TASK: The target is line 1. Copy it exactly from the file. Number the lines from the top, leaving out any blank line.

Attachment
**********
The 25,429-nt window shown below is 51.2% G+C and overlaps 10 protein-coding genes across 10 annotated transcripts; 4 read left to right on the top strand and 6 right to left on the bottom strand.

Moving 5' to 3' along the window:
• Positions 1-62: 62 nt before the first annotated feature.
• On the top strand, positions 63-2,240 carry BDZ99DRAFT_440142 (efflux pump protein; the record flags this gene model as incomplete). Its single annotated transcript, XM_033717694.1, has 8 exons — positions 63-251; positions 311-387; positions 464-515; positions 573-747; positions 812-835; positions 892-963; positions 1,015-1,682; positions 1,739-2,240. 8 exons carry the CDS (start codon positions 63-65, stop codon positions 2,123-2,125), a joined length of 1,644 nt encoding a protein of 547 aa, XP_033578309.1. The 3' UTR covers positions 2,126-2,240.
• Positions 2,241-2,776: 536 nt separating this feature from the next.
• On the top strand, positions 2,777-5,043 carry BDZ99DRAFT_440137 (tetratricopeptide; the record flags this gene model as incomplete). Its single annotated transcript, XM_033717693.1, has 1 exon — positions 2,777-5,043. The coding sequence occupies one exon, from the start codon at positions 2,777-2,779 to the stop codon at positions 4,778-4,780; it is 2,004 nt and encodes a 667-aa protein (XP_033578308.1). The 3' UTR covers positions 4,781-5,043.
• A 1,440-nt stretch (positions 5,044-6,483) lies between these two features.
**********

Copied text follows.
The 25,429-nt window shown below is 51.2% G+C and overlaps 10 protein-coding genes across 10 annotated transcripts; 4 read left to right on the top strand and 6 right to left on the bottom strand.